From Patrick Bonnaure, founder of ProLedge Bookkeeping Services.
Keeping good financial records is a common nightmare for most small business. What should you keep? How long? Is electronic OK? How to organize all these documents? Here are some high level guidelines, but bear in mind that the law around bookkeeping records is loaded with exceptions and corner cases. In case of doubt, always check with your CPA or attorney. Another disclaimer: this blog is about financial records as they are relevant to the IRS. Records that are HR related or that involve legal contracts follow very different rules.
1. The IRS is OK with electronic records.
The days when the IRS wanted every bookkeeping record to be on paper are long gone. As long as you can retrieve documents easily and as long as they are very clearly readable, IRS inspectors are fine with electronic records.
2. Electronic records are safer than paper.
The beauty of electronic records, besides their obvious advantage in term of space savings is that you can keep backups in multiple locations. With paper, you are at the mercy of a flood, fire or theft. With electronic bookkeeping records, make sure to have backups offsite. Options include online backup services such as Mozy, online document management solutions such as SmartVault or simply DVD copies kept in a safe deposit box at your bank.
3. Don’t rely on 3rd parties to keep records for you.
Many of your financial records are peppered around with 3rd parties such as your bank, your payroll provider, your CPA, your bookkeeper, your insurance company, etc… By the time you get audited, you may no longer be using these providers and you may not have access to this bookkeeping data anymore. Always store copies on your side. For instance, save a PDF of all your bank statements.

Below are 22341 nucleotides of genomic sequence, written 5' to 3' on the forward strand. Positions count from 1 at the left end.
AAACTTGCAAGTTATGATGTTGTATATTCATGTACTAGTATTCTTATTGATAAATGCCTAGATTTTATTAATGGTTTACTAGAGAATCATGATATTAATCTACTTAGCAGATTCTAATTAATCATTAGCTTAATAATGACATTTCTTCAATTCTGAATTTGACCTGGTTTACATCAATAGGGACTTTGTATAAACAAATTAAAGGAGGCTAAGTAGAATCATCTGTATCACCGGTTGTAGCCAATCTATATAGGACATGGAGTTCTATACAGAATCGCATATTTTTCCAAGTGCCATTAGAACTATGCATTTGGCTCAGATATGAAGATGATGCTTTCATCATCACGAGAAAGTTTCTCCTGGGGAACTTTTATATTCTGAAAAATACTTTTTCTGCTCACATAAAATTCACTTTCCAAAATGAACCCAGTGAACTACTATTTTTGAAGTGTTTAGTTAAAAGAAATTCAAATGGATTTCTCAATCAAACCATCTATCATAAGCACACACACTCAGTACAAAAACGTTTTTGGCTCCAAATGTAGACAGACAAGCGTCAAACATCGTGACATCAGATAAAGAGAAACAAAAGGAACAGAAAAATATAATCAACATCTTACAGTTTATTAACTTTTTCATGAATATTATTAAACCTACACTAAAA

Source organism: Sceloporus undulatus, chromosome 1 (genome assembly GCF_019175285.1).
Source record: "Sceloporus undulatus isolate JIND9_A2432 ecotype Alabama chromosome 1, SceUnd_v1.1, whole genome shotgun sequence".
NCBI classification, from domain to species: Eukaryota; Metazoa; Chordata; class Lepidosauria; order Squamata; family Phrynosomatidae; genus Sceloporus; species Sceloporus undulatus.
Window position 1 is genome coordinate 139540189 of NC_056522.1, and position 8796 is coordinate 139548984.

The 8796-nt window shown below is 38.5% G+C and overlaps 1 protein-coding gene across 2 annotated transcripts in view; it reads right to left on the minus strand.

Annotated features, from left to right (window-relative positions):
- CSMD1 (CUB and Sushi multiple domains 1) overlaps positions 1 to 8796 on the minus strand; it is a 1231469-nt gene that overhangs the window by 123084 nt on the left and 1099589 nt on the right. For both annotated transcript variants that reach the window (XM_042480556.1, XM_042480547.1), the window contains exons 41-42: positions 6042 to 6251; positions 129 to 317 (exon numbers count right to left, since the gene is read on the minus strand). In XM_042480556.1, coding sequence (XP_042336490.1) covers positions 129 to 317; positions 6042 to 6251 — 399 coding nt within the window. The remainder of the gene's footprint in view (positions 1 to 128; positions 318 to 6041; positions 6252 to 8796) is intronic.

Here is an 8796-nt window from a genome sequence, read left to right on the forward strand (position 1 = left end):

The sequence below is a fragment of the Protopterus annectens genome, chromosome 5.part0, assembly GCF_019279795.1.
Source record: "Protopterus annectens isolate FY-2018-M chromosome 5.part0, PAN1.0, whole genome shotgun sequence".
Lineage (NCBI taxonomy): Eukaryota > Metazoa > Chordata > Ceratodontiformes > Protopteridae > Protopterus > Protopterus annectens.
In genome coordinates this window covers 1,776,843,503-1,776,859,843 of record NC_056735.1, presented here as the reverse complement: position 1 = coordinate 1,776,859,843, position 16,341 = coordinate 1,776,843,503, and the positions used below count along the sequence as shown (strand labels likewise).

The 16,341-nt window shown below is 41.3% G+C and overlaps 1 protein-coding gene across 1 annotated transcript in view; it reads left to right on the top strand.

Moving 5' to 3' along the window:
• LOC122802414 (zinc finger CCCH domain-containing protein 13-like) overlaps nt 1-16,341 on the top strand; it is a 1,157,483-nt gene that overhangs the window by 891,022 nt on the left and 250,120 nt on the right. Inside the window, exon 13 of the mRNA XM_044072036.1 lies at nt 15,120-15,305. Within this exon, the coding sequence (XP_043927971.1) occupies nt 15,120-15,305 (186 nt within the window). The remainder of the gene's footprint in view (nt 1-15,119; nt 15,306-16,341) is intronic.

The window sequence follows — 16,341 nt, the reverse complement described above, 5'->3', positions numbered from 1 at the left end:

4. Keep everything!
The IRS says that you don’t need to keep receipts under $75. However, it also says that you need to be able to substantiate ANY expense that you incur, implying that, if you don’t keep the receipts, you need to keep a log that includes the date, time, place, amount, who was involved, and the business purpose of the expense. Why sweat it then? Just keep all your receipts and handwrite on them the business purpose. You can then file them or scan and shred.
5. Keep the organization simple.
For small businesses, there is no need to create complex indexing systems. For instance, keeping bookkeeping records in separate folders for each vendor might be overkill. A folder per month for all your receipts and statements is often sufficient. You can then rely on QuickBooks to tell you when a given transaction took place, to help you find the correct folder. This is a case of quantity over quality. Focus on keeping everything rather than on the way it is organized. The more complex your organization system is, the less likely you are to stick with it.
6. Keep records for at least 7 years.
The regulations on how long to keep financial records varies wildly depending on the type of record. If you are current with your taxes and filing, 7 years is a safe rule of thumb. Some people might say that it’s too long, but it is simpler to follow this rule than to have to keep different types of records in different folders and once a year go through the excruciating process of having to decide what to get rid of and what to keep. The main exception is for tax returns. Try to keep those for the life of the company. Digitize them if necessary to save space.
7. QuickBooks is your ultimate database.
Where does the IRS inspector go first when they audit you? The general ledger. The inspector will start asking for supporting documentation based on what he/she sees in QuickBooks. The cleaner QuickBooks is and the more details you have about each transaction in QuickBooks, the less documentation you will have to retrieve.
8. Beware of Meals and Entertainment.
It’s the small stuff that gets you in trouble. Write down who you met with and why on each receipt.
9. Archive your calendar.
The IRS will compare the entries in your calendar to the transactions you made. Each year, archive a paper or electronic copy of last year’s calendar in your files.
10. Keep a mileage log in all your car.
The IRS wants you to track the mileage of your odometre at the beginning of your trip and at the end of your trip. An entry like “2/25/11 – 32 miles to go meet with Bob” is not sufficient. It should look more like this: “2/25/11. 45,000 miles through 45,032 miles. Met with Bob Smith from Acme Ventures at 205 1st Street, Austin. Sales call.” Once a month, rip the pages of your log, enter the mileage into QuickBooks and archive the log.